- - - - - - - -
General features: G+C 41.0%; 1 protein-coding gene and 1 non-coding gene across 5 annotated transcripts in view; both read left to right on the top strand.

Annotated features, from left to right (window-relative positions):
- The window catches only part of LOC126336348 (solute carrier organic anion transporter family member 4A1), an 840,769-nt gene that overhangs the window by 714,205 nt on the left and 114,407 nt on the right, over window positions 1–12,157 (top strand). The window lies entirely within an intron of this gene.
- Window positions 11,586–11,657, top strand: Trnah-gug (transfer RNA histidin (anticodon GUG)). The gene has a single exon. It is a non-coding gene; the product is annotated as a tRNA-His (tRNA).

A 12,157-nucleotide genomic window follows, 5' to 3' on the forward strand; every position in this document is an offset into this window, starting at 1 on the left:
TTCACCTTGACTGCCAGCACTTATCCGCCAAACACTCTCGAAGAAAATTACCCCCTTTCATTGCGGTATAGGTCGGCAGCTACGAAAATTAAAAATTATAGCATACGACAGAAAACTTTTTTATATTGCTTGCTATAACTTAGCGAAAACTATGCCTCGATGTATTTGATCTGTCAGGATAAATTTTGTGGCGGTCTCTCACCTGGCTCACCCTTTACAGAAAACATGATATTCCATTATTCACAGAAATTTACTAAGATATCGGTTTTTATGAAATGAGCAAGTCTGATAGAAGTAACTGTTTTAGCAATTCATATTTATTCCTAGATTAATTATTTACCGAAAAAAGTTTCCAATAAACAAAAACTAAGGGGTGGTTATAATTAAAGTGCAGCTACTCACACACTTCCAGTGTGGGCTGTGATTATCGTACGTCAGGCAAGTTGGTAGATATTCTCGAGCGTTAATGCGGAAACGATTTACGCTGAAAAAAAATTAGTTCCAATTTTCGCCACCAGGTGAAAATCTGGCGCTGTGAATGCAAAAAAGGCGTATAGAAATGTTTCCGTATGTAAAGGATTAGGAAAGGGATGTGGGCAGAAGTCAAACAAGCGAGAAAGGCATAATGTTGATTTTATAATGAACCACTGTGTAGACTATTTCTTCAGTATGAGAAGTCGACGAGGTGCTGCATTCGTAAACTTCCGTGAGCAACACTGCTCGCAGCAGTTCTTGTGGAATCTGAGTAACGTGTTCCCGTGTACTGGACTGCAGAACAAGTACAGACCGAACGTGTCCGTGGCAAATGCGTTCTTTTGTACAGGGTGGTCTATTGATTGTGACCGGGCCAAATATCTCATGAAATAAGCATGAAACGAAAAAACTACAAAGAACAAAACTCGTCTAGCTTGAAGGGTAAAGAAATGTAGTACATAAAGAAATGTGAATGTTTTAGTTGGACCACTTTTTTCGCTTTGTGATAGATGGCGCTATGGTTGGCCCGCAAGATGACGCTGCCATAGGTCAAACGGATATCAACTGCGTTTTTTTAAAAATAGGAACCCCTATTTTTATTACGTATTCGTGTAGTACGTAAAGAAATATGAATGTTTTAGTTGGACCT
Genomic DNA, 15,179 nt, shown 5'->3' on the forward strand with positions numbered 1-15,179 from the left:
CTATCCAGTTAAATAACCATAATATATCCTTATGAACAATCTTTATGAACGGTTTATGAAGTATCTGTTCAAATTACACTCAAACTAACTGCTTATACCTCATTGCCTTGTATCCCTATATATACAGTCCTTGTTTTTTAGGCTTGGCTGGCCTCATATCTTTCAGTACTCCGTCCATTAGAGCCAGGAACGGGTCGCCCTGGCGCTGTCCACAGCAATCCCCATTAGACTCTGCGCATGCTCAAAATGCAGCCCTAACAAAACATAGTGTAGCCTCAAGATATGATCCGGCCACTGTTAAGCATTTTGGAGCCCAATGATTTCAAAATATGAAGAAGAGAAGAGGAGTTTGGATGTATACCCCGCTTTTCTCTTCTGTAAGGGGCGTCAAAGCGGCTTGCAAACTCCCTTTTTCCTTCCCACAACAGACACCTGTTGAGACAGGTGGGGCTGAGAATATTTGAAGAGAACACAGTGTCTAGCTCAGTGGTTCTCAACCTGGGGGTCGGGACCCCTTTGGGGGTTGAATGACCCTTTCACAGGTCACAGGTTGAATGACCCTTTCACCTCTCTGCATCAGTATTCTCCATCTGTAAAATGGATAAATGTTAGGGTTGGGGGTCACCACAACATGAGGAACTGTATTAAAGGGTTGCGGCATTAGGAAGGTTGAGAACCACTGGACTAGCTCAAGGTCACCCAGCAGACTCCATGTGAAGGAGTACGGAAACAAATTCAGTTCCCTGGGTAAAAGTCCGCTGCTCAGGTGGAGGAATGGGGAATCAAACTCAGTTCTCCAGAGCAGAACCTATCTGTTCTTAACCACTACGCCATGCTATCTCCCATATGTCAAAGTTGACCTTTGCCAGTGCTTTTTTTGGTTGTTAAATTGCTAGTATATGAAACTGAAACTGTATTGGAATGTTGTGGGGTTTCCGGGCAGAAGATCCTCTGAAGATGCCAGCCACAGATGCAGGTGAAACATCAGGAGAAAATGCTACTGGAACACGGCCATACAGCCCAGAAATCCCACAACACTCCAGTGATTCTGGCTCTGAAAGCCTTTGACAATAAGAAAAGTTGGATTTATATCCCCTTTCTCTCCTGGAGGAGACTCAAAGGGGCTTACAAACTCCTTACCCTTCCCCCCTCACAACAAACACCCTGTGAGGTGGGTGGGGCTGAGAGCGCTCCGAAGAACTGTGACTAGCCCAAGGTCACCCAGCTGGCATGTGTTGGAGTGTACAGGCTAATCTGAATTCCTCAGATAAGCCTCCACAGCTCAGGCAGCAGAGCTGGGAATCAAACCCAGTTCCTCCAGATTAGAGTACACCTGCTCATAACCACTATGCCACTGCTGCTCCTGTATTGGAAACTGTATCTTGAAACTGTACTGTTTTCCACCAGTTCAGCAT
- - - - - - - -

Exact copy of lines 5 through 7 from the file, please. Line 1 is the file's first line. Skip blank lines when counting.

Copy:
A 12,157-nucleotide genomic window follows, 5' to 3' on the forward strand; every position in this document is an offset into this window, starting at 1 on the left:
TTCACCTTGACTGCCAGCACTTATCCGCCAAACACTCTCGAAGAAAATTACCCCCTTTCATTGCGGTATAGGTCGGCAGCTACGAAAATTAAAAATTATAGCATACGACAGAAAACTTTTTTATATTGCTTGCTATAACTTAGCGAAAACTATGCCTCGATGTATTTGATCTGTCAGGATAAATTTTGTGGCGGTCTCTCACCTGGCTCACCCTTTACAGAAAACATGATATTCCATTATTCACAGAAATTTACTAAGATATCGGTTTTTATGAAATGAGCAAGTCTGATAGAAGTAACTGTTTTAGCAATTCATATTTATTCCTAGATTAATTATTTACCGAAAAAAGTTTCCAATAAACAAAAACTAAGGGGTGGTTATAATTAAAGTGCAGCTACTCACACACTTCCAGTGTGGGCTGTGATTATCGTACGTCAGGCAAGTTGGTAGATATTCTCGAGCGTTAATGCGGAAACGATTTACGCTGAAAAAAAATTAGTTCCAATTTTCGCCACCAGGTGAAAATCTGGCGCTGTGAATGCAAAAAAGGCGTATAGAAATGTTTCCGTATGTAAAGGATTAGGAAAGGGATGTGGGCAGAAGTCAAACAAGCGAGAAAGGCATAATGTTGATTTTATAATGAACCACTGTGTAGACTATTTCTTCAGTATGAGAAGTCGACGAGGTGCTGCATTCGTAAACTTCCGTGAGCAACACTGCTCGCAGCAGTTCTTGTGGAATCTGAGTAACGTGTTCCCGTGTACTGGACTGCAGAACAAGTACAGACCGAACGTGTCCGTGGCAAATGCGTTCTTTTGTACAGGGTGGTCTATTGATTGTGACCGGGCCAAATATCTCATGAAATAAGCATGAAACGAAAAAACTACAAAGAACAAAACTCGTCTAGCTTGAAGGGTAAAGAAATGTAGTACATAAAGAAATGTGAATGTTTTAGTTGGACCACTTTTTTCGCTTTGTGATAGATGGCGCTATGGTTGGCCCGCAAGATGACGCTGCCATAGGTCAAACGGATATCAACTGCGTTTTTTTAAAAATAGGAACCCCTATTTTTATTACGTATTCGTGTAGTACGTAAAGAAATATGAATGTTTTAGTTGGACCT
Genomic DNA, 15,179 nt, shown 5'->3' on the forward strand with positions numbered 1-15,179 from the left: